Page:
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The other day I came across a Burrowing Owl perching at roadside. This owl may have been a familiar figure because it was perching very close to the location where I’d photographed a pair of owls just about a week previously.
I photographed the owl through the driver’s side window of my parked vehicle. The owl watched me closely as I photographed it.
Suddenly, the owl took flight and I was very fortunate to capture an image of it in the air. Burrowing Owls are extremely difficult to photograph in flight. They give no warning when they take off and they fly erratically, so I rejoice any time I can get an image of one of them in motion.
The owl stayed airborne for just seconds. It flew in nearly a complete circle and landed at almost the exact spot from which it had taken off.
I found the owl’s behavior to be a bit puzzling. Why had it flown and why did it return so quickly to the point of origin? The first image in this post may hold a clue. Look just in front of the owl’s foot. There is a large insect — likely a cockroach — on the ground. My surmise is that the owl had captured it.
But why hadn’t the owl eaten its prey? Another guess on my part — the prey was intended as food for the owl’s mate and/or offspring. This is breeding season for Burrowing Owls and I’d seen a pair of birds at this same location just a few days previously. Perhaps the owl was a male and the cockroach was intended to feed his mate — likely sitting on eggs — down in their burrow.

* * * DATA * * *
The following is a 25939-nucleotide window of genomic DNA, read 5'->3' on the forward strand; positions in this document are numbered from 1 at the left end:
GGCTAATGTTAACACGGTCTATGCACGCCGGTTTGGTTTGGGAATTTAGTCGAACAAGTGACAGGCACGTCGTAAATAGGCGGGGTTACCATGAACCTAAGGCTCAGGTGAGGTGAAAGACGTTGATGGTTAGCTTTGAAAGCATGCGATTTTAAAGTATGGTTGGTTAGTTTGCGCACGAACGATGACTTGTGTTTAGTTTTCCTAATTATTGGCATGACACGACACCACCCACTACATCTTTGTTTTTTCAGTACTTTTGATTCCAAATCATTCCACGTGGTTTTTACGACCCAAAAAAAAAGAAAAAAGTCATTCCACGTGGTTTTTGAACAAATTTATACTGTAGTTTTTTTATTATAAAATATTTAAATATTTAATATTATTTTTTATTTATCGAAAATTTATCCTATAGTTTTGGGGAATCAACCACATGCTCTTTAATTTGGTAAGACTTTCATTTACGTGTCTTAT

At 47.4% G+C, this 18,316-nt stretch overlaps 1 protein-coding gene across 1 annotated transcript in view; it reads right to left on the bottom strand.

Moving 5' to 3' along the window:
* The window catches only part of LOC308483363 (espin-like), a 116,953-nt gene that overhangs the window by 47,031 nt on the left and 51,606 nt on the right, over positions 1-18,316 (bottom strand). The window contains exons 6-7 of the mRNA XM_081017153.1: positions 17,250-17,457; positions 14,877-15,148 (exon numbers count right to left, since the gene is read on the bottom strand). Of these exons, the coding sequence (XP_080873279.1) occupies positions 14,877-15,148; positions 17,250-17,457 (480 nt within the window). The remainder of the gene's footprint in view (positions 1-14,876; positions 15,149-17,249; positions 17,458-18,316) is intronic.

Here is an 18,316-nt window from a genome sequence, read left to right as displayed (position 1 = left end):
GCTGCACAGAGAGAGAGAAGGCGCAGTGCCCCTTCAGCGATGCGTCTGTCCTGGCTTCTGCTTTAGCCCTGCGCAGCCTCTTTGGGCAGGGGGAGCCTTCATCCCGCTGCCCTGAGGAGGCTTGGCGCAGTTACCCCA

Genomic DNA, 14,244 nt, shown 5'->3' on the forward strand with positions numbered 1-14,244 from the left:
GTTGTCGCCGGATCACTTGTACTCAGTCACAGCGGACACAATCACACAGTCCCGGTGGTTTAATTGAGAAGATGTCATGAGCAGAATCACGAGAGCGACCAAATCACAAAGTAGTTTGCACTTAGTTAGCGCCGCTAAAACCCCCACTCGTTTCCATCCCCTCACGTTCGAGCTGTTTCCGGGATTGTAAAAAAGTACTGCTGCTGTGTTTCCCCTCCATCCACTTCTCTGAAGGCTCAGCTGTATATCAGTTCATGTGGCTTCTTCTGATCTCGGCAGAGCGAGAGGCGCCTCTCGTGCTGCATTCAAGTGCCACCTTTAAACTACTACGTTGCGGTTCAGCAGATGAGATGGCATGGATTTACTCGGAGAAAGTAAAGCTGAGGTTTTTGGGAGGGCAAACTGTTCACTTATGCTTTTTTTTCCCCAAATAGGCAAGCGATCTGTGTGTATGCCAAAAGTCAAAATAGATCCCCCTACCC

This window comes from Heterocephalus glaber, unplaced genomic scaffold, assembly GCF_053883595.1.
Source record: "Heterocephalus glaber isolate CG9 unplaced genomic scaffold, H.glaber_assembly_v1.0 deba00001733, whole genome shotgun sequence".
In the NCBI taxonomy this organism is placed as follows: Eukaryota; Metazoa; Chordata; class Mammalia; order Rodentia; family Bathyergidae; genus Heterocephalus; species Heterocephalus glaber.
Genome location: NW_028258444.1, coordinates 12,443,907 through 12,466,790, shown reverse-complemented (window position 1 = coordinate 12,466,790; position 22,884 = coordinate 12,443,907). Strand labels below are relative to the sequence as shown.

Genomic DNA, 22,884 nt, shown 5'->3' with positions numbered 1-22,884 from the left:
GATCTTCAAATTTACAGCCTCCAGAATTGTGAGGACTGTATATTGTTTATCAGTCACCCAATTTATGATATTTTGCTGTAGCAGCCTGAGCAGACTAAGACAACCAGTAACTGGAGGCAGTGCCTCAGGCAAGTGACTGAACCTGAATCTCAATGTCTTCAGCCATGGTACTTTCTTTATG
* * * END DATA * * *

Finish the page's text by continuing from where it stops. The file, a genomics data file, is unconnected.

That solves part of the mystery. Unanswered is why did the owl fly in a circle? Perhaps, the owl saw me as an interloper and flew to lead me away from his burrow and, possibly, the food item. The fact that he returned so quickly to his takeoff point suggests that he felt a need to quickly return to his guard position.
I’m going to leave these owls alone in light of their likely situation. I’ll return in a few weeks when offspring will have left the nest.
Images made with a Canon R5, Canon EF 400mm f4 DO II lens+Canon EF 1.4x telextender, M setting (auto ISO). First image, ISO 500, f5.6 @ 1/4000, -1/3 stop exposure compensation. Second image, ISO 400, f5.6 @ 1/4000, -2/3 stop exposure compensation.